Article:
MARY REICHARD, HOST: It’s Wednesday the 16th of October, 2019. Glad to have you along for today’s edition of The World and Everything in It. Good morning, I’m Mary Reichard.
NICK EICHER, HOST: And I’m Nick Eicher. It’s Washington Wednesday.
Well, Democrats’ push to impeach President Trump continues. On Monday House committees heard from former White House Russia adviser Fiona Hill.
This week also brings several deadlines for documents requests—including two issued to Vice President Mike Pence and Secretary of State Mike Pompeo.
But it’s unlikely Democrats will get much from them. The White House says it will not cooperate until the House votes to officially begin an impeachment inquiry. So far, that hasn’t happened.
Here now to discuss the latest developments with me is Henry Olsen. He’s a senior fellow at the Ethics and Public Policy Center in Washington, D.C.
Henry, good to talk to you again!
HENRY OLSEN, GUEST: Thanks for having me back.
EICHER: When you and I last spoke, last month, Democrats had just announced their impeachment investigation. And as a reminder: This isn’t about Russia—not directly, anyway. This latest push is about a July phone call President Trump had with Ukraine’s new president. Trump asked him to investigate former Vice President Joe Biden and his son, who had business dealings in Ukraine.
Now, Congress has been away the last couple of weeks, but Democrats have plowed ahead with committee interviews, subpoenas and the rest. Lots of media interviews. How much more do we now know—versus about a month ago—about this Ukraine story?
OLSEN: I don’t think we know a whole lot more. There’s tiny bits of evidence that occasionally come out that are much ballyhooed, but the core of the allegation remains the telephone call that the president had with Ukrainian President Volodymyr Zelensky in which he mentioned Joe Biden’s name and asked the president to get to the bottom of whatever happened there.
EICHER: Did Hunter Biden not legitimize this at least a little bit by announcing ahead of the Democratic debate last night that he would not serve on any foreign boards should his father win election?
OLSEN: Well, yeah, I think that will continue to give cause for Republicans to say that there was a there there. That if this was something Hunter Biden thinks causes his dad problems, maybe he should have thought that it would cause his dad problems six years ago when his dad was the vice president of the United States. I don’t think it helps in the short term and I think it will continue to keep the issue alive for Republicans in the not so distant future.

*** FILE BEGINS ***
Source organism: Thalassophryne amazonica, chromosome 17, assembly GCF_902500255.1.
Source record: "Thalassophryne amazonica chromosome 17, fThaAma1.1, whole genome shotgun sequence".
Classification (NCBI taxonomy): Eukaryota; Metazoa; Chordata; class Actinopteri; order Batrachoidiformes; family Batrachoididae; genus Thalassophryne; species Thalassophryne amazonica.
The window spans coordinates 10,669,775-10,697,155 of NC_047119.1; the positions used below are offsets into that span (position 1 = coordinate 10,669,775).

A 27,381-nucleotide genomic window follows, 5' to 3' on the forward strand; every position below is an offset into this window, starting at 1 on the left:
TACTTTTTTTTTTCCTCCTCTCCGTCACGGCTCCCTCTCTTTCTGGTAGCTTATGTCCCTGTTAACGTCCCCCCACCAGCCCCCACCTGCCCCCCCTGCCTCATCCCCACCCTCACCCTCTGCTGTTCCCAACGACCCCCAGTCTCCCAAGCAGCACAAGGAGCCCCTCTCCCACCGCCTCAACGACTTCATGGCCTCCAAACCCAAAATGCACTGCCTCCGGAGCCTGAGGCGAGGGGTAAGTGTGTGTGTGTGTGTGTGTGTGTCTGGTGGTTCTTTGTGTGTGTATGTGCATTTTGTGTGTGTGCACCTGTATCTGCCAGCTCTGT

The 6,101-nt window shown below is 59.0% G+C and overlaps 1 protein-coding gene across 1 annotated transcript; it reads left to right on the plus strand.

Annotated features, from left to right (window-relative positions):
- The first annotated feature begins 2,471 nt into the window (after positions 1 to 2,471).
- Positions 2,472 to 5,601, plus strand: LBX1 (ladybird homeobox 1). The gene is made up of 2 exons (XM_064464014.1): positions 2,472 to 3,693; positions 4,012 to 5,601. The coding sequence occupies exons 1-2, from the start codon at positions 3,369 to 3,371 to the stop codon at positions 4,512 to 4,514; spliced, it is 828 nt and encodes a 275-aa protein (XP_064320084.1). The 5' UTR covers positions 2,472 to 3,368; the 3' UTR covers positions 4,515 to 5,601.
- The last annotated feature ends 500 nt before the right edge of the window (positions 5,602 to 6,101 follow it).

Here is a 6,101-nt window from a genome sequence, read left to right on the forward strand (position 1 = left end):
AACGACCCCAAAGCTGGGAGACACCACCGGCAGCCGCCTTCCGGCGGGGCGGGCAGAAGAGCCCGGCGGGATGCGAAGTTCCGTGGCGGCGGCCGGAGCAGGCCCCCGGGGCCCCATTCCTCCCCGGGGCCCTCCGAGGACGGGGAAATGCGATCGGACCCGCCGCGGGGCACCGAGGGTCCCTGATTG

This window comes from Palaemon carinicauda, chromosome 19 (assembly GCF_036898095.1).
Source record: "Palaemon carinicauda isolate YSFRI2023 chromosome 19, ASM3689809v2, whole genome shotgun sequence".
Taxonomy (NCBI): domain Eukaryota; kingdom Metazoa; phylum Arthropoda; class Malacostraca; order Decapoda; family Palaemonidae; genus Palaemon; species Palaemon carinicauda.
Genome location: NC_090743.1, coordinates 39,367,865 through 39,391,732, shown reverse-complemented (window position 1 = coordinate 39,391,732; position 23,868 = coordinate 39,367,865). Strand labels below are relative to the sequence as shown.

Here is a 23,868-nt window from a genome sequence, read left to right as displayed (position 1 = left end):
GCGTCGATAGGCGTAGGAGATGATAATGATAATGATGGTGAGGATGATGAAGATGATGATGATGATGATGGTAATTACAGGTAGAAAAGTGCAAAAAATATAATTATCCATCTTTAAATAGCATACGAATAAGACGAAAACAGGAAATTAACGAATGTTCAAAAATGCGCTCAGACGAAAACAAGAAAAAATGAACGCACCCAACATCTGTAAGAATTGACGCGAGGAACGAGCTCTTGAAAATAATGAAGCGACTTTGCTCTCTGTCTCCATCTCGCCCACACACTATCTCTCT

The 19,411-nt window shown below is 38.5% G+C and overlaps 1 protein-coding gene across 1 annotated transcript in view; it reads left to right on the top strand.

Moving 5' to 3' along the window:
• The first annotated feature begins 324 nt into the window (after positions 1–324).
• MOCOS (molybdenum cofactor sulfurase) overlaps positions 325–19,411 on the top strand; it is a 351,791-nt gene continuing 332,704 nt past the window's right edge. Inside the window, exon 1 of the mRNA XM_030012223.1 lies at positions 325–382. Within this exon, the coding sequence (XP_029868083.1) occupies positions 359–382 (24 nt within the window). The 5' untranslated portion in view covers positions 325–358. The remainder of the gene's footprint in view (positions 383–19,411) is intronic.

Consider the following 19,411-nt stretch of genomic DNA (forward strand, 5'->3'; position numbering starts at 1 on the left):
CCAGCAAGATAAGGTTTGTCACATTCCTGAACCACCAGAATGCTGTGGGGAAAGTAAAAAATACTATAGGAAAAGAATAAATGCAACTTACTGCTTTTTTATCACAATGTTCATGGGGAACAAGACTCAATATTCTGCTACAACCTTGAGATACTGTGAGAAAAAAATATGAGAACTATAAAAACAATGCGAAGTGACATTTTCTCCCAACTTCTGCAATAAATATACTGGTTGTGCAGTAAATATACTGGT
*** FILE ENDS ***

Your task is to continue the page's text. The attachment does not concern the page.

EICHER: Well, let’s talk about Republican politics. The GOP has remained almost universally supportive of the president on the impeachment question. But most of them have focused on process, not the substance of the criticism about Trump’s efforts to get foreign governments—whether we’re talking about Ukraine or that moment when he was speaking to the media and saying, you know, I think China ought to investigate the Bidens. How do you assess the Republican approach?
OLSEN: I think what the Republicans are primarily looking at are two things. One is what comes out through the investigation process. They know that they don’t know what they don’t know. And so getting ahead of the news is a very risky proposition for them.
Secondly, what they are very carefully looking at is how the Republican voter base is taking this, that to-date there has been very little slippage in the president’s job approval rating among Republicans. Very little support among Republicans and Trump-supporters for an inquiry, much less removal from office.
And it defies belief that Republican members of the House or the Senate will go against the wishes of 75 or 80 percent of their voters. So they’re waiting to see what happens in the court of public opinion.
EICHER: I guess if you’re a Republican office holder, it’s a little difficult—I think you said it nicely—you don’t want to get out ahead of the news. Does that mean you don’t want to get out ahead of what President Trump might say on Twitter the next day if you put yourself in a position of defending this, that, or the other thing?
OLSEN: Yeah, but they’re darned if they do, darned if they don’t in the sense that if they get out ahead by saying he unequivocally has done nothing wrong and is fit for office, you never know what’s going to come up.